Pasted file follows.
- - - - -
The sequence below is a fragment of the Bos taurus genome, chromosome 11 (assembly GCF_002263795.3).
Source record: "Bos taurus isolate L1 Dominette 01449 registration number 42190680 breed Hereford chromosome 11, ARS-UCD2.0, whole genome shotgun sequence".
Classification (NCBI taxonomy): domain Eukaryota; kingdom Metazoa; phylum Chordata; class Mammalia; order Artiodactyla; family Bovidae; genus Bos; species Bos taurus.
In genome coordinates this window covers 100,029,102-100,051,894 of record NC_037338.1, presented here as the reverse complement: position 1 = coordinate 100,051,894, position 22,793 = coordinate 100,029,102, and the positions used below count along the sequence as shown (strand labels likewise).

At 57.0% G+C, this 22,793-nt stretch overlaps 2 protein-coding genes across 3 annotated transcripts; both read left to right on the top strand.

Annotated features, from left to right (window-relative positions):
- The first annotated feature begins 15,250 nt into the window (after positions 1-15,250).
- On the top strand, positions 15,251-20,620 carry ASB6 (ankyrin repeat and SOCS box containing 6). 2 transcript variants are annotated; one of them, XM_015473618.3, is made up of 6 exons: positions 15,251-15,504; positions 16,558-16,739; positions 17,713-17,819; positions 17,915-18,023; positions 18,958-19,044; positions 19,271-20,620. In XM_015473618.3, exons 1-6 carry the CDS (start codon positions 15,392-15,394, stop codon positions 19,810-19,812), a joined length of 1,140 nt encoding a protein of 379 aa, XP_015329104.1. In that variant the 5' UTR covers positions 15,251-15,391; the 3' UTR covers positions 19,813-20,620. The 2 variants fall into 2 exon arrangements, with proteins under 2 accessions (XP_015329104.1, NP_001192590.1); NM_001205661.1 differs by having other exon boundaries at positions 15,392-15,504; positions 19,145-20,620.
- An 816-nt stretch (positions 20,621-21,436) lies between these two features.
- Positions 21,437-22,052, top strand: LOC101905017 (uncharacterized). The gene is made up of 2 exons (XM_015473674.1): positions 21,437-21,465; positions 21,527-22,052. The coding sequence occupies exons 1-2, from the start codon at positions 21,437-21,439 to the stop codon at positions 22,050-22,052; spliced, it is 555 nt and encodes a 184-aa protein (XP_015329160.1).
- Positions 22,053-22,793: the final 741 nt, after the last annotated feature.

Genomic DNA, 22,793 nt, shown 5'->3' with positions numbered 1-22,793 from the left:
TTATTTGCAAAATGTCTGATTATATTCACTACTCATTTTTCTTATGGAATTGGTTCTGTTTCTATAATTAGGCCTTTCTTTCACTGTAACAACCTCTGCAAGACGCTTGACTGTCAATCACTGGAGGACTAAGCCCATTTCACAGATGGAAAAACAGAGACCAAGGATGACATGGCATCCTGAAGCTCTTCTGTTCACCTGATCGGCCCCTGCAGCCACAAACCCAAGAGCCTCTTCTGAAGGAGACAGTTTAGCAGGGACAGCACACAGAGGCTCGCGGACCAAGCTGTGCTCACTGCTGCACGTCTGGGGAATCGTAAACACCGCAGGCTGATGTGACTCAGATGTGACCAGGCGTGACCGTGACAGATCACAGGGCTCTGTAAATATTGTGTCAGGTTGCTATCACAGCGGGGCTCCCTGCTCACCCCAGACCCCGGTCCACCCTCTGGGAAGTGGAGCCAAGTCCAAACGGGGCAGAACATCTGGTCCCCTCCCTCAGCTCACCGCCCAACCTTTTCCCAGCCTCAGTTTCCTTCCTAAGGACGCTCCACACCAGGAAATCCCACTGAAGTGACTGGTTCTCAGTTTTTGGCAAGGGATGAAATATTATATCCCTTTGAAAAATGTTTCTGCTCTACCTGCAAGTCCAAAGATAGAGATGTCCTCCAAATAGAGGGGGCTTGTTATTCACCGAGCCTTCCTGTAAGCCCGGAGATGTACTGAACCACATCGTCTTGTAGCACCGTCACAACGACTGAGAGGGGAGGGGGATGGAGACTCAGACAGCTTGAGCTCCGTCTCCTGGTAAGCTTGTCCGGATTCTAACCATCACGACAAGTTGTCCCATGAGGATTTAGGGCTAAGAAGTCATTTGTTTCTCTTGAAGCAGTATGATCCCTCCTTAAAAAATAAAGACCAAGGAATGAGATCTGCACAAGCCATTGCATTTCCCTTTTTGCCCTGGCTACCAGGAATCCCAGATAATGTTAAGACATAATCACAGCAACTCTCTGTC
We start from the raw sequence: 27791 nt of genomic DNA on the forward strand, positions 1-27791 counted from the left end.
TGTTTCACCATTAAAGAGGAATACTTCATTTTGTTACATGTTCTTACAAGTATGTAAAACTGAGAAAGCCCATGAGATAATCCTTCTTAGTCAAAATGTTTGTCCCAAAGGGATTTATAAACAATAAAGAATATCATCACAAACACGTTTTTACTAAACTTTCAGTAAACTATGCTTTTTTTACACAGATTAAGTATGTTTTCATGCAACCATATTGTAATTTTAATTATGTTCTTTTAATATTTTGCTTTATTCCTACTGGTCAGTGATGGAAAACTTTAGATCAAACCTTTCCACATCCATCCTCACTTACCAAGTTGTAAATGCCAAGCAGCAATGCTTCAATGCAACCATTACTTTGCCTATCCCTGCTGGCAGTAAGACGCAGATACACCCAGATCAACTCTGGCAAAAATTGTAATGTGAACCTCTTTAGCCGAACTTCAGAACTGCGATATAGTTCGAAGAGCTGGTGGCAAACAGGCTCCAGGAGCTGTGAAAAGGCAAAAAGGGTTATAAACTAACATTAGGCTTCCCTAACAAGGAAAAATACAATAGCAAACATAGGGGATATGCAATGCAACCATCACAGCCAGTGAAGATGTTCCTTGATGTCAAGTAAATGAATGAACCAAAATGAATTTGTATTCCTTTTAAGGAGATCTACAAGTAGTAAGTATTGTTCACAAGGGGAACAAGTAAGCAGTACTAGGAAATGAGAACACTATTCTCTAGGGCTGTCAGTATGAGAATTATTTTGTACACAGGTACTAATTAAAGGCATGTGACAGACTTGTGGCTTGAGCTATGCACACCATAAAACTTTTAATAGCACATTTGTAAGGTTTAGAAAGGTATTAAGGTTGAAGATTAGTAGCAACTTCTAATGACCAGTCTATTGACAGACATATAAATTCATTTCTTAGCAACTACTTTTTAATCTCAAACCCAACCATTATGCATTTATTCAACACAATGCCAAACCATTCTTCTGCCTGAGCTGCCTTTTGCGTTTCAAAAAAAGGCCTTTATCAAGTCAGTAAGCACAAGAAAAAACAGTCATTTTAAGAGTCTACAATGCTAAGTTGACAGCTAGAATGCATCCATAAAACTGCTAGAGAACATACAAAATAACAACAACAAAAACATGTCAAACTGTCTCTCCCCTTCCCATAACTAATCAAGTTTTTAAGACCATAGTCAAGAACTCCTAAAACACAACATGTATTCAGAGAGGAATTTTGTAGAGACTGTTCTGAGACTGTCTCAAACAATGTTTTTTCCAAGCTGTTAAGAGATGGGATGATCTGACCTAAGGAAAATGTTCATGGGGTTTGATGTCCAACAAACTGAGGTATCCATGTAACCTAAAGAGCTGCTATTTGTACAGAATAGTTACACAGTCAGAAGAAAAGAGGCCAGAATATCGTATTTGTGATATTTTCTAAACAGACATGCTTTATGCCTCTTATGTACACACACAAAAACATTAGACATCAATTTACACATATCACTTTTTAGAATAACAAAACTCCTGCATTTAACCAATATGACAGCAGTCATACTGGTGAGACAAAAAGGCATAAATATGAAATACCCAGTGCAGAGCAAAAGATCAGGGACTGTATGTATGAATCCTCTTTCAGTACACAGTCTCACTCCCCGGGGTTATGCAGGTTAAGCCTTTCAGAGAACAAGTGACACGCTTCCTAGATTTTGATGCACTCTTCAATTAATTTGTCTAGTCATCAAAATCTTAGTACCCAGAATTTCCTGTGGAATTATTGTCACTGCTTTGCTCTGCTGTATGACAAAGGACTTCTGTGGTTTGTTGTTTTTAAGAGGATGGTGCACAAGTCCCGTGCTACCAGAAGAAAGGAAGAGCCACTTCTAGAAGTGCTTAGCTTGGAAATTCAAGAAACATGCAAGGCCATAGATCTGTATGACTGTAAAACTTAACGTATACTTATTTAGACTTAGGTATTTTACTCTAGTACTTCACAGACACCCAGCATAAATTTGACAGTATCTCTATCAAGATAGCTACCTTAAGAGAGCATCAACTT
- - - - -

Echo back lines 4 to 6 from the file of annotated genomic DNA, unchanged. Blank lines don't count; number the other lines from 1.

In genome coordinates this window covers 100,029,102-100,051,894 of record NC_037338.1, presented here as the reverse complement: position 1 = coordinate 100,051,894, position 22,793 = coordinate 100,029,102, and the positions used below count along the sequence as shown (strand labels likewise).

At 57.0% G+C, this 22,793-nt stretch overlaps 2 protein-coding genes across 3 annotated transcripts; both read left to right on the top strand.

Annotated features, from left to right (window-relative positions):